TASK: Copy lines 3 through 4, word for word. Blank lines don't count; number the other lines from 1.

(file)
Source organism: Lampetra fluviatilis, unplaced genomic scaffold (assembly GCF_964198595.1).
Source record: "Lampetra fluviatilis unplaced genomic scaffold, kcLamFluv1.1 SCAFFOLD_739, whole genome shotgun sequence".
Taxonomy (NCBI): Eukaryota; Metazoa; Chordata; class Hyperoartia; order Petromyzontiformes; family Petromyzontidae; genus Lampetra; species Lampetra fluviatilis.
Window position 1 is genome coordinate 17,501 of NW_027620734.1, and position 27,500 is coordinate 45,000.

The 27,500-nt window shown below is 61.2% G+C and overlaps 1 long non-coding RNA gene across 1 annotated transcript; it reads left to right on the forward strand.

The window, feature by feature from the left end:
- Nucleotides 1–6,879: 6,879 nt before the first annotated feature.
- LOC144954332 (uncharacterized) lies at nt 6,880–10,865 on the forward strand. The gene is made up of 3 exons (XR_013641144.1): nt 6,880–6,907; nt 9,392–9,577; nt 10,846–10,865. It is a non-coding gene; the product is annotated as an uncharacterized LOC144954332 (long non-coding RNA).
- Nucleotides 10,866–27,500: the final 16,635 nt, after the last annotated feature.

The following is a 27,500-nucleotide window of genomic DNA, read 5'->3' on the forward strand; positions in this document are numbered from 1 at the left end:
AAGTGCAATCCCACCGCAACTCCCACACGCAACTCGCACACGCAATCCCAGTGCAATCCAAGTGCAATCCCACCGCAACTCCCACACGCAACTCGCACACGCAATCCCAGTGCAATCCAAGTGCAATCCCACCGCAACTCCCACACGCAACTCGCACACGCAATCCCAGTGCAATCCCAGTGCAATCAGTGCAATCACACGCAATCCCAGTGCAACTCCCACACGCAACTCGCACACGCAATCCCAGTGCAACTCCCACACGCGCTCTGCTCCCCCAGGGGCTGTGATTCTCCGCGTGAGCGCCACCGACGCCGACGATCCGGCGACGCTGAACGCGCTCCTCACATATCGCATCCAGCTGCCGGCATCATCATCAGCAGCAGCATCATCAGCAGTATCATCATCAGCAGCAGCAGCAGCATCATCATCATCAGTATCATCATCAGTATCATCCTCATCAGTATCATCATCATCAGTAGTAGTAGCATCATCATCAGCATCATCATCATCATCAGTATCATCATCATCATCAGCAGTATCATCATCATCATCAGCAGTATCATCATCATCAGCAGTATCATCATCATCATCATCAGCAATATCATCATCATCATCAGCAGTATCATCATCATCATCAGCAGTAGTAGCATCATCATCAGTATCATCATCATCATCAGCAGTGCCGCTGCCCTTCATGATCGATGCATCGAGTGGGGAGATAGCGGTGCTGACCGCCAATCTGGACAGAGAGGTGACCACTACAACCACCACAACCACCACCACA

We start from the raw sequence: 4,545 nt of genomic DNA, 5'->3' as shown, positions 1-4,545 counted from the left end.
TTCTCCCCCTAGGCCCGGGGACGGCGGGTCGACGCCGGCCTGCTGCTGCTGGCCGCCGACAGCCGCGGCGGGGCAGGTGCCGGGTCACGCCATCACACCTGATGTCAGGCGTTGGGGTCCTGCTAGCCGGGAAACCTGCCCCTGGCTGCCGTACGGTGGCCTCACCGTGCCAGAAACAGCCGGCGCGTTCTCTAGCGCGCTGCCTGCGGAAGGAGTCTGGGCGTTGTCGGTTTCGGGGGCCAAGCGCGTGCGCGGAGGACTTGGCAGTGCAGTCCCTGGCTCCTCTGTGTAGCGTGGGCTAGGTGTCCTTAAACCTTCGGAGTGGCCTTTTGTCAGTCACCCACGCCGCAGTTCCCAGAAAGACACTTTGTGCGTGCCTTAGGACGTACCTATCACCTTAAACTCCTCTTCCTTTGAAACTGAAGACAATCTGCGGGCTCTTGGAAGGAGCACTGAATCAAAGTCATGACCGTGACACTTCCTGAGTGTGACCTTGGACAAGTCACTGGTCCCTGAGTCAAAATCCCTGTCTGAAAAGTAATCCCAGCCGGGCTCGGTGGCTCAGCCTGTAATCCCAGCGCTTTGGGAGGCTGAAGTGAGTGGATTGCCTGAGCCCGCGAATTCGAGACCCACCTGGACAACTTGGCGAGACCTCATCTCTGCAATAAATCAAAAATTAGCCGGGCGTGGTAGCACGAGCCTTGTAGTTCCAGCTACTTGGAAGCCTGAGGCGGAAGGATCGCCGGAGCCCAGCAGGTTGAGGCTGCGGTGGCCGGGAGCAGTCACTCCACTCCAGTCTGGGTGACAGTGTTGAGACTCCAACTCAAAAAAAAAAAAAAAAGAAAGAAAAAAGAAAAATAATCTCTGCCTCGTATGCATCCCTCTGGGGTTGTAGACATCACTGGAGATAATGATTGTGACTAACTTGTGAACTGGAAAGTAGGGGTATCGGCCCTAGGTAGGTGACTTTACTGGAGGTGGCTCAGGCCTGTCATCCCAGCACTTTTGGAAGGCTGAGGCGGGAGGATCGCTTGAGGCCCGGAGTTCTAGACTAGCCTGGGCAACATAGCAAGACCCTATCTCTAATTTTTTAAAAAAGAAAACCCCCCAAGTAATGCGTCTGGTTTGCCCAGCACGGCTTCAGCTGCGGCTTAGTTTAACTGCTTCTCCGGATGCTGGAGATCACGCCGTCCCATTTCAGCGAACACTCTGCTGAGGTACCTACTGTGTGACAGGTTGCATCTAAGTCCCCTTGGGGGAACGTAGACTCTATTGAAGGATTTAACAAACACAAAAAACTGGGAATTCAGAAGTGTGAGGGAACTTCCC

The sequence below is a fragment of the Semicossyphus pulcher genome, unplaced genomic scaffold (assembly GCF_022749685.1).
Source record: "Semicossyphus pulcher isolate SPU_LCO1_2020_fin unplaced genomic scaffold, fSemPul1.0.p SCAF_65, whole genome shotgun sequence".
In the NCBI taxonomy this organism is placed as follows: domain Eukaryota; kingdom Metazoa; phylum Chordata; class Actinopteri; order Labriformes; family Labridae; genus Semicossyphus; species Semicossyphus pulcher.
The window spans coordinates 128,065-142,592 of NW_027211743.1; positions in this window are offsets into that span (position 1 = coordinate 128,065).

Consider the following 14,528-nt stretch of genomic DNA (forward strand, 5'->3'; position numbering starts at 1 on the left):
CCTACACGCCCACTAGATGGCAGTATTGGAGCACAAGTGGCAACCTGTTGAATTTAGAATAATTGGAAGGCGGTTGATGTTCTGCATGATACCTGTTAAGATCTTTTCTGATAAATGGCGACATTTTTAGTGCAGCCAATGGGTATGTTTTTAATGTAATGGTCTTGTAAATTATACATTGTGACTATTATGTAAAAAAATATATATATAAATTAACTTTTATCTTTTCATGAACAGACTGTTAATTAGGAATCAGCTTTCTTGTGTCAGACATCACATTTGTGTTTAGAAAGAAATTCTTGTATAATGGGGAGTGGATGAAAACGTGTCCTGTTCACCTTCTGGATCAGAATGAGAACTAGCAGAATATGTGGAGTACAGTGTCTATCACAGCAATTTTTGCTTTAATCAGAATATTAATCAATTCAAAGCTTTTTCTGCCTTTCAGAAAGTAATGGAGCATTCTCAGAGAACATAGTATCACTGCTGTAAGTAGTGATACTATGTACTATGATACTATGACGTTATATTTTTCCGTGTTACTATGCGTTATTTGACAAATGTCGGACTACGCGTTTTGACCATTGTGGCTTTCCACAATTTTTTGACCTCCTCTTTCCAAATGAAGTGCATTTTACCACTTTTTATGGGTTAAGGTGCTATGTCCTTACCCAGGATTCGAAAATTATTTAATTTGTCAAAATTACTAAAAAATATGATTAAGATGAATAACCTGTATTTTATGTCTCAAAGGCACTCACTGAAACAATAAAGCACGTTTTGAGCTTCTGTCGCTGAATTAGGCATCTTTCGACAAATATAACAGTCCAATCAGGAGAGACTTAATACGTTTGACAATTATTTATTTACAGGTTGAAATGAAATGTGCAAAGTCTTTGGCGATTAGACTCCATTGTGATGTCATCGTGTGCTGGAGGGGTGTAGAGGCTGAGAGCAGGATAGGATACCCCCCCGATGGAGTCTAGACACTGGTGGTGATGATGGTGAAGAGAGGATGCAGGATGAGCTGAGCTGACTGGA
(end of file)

Taxonomy (NCBI): Eukaryota; Metazoa; Chordata; class Hyperoartia; order Petromyzontiformes; family Petromyzontidae; genus Lampetra; species Lampetra fluviatilis.
Window position 1 is genome coordinate 17,501 of NW_027620734.1, and position 27,500 is coordinate 45,000.